A new technique developed at Berkeley Lab’s Advanced Light Source could help scientists better understand and improve the materials required for high-performance lithium-ion batteries that power EVs and other applications. The technique, which uses soft X-ray spectroscopy, measures something never seen before: the migration of ions and electrons in an integrated, operating battery electrode. It was developed by a team of Berkeley Lab scientists including Wanli Yang (right) of the Advanced Light Source and Gao Liu (left) of the Environmental Energy Technologies Division. More>
Posts Tagged ‘Environmental Energy Technologies Division’
Jake Oster, deputy chief of staff for Congressman Peter Welch of Vermont, first contacted the Lab in October to thank EETD researchers Jennifer Logue, Max Sherman, Iain Walker and Brett Singer for their report about the benefits of retrofitting homes. Oster is point person for the congressman’s efforts to move legislation to incentivize weatherization and other energy efficiency improvements. Last week, he visited the Lab to meet with Sherman, Walker and Alecia Ward, EETDs Lead for Program and Business Development.
Current official inventories of methane emissions, a potent greenhouse gas released from landfills, livestock ranches and oil and gas facilities, may be underestimated both nationally and in California by a factor of about 1.5, according to new research. A pair of new studies by EETD’s Marc Fischer and colleagues strongly suggest that methane emissions from oil and gas production may account for a significant portion of the underestimated emissions both in California and nationwide, and may be as much as five times greater than the current inventory estimates of EDGAR (Emissions Database for Global Atmospheric Research), the most comprehensive global methane database. More>
Donald Lucas of the Environmental Energy Technologies Division is among the experts featured in the new HBO documentary film “Toxic Hot Seat.” The movie explores the dangers of chemical flame retardants, which, they say, don’t seem to stop fires and make people sick. Lucas demonstrates how furniture foam that has fire retardants added to it can still burn, and that when covered with fabric the burning rate can increase. The fabric/foam combination also has a flame that produces more soot and toxic byproducts. The opening scene and a few other shots were filmed in Building 70. The documentary airs on Monday at 9 p.m. More>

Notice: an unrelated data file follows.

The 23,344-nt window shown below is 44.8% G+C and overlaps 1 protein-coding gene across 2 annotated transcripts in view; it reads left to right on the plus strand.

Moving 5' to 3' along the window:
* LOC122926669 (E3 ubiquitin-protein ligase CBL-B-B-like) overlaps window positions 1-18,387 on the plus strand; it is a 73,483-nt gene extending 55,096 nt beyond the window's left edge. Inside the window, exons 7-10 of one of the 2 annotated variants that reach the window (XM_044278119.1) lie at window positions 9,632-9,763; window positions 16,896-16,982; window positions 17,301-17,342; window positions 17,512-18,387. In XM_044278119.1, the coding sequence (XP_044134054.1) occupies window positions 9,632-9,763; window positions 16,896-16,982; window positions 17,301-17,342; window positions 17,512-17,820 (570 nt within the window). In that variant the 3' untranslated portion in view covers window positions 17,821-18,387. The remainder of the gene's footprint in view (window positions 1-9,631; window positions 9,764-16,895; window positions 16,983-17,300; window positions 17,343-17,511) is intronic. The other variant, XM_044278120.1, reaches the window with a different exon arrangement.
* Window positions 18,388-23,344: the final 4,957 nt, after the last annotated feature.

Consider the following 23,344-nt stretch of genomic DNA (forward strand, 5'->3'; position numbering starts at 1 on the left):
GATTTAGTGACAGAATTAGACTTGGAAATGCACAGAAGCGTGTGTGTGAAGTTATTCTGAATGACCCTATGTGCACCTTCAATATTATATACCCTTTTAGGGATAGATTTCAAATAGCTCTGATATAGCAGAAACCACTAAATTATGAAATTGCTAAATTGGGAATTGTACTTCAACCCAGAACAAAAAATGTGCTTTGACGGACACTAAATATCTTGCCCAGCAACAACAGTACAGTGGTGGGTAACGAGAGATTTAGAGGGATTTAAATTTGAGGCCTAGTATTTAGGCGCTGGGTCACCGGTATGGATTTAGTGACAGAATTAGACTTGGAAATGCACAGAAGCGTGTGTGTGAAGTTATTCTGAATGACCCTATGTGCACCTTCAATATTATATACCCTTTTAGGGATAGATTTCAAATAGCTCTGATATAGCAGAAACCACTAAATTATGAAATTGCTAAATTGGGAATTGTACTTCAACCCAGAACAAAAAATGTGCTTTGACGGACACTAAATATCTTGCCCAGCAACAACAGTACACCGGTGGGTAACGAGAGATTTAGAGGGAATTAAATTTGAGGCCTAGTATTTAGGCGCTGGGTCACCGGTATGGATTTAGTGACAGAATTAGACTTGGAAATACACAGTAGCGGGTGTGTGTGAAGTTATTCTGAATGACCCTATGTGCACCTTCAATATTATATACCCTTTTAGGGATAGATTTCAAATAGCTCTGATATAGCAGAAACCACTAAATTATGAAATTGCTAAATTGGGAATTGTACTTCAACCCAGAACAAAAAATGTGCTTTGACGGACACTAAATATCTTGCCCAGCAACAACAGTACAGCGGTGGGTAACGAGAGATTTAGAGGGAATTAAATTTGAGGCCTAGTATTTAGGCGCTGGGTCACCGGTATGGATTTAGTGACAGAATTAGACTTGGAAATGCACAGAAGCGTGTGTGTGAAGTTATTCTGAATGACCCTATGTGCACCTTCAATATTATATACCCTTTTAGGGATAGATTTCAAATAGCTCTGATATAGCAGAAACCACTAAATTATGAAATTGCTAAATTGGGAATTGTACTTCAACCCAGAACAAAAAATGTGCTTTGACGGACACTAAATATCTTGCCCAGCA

Researchers in EETD have demonstrated in the laboratory a lithium-sulfur (Li/S) battery that has more than twice the specific energy of lithium-ion batteries, and that lasts for more than 1,500 cycles of charge-discharge with minimal decay of the battery’s capacity. This is the longest cycle life reported so far for any lithium-sulfur battery. Demand for high-performance batteries for electric and hybrid electric vehicles capable of matching the range and power of the combustion engine encourages scientists to develop new battery chemistries that could deliver more power and energy than lithium-ion batteries, currently the best performing battery chemistry in the marketplace. More>
Scientists in the Environmental Energy Technologies Division are working with the University of New Mexico to ease the way for the seamless integration of self-generated electricity, thermal energy or both (known as distributed energy resources, DER) into buildings. DER enables private companies, universities and other public institutions, as well as homes to generate their own power from sources as varied as solar panels or wind turbines, combined heat and power plants, or simple natural gas or diesel generators. More>
Most buildings in the U.S. don’t perform as energy-efficiently as they could simply because energy-using equipment in the building have never been set up to maximize energy performance. EETD’s Jessica Granderson and others have developed a technological solution: the Retrocommissioning Sensor Suitcase. “The Suitcase,” she says, “is a turn-key hardware and software solution that non-experts can use to generate low or no-cost recommendations automatically on how to improve a building’s operating costs, comfort and energy performance.” More>
A newly published study on pollutant exposures from natural gas stoves was featured in the Los Angeles Times. The study, published in Environmental Health Perspectives, found that 62 percent of households using gas burners without range hoods are routinely exposed to excess levels of nitrogen dioxide, 9 percent to carbon monoxide and 52 percent to formaldehyde. Co-author Brett Singer was quoted as saying: “Even in Los Angeles, those pollutants don’t exceed air quality standards outdoors. But inside homes they do.” Other Lab co-authors were Jennifer Logue and Agnes Lobscheid. For more on Berkeley Lab’s work on indoor air quality, including articles, videos and other resources, visit indoorair.lbl.gov.
Representatives of Berkeley Lab and the Greenhouse Gas Inventory and Research Center of Korea have signed a Memorandum of Understanding to explore potential areas of collaboration. For Berkeley Lab, the MOU is centered in its Environmental Energy Technologies Division (EETD). The areas of potential cooperation include energy sector planning, policy analysis, energy modeling. More>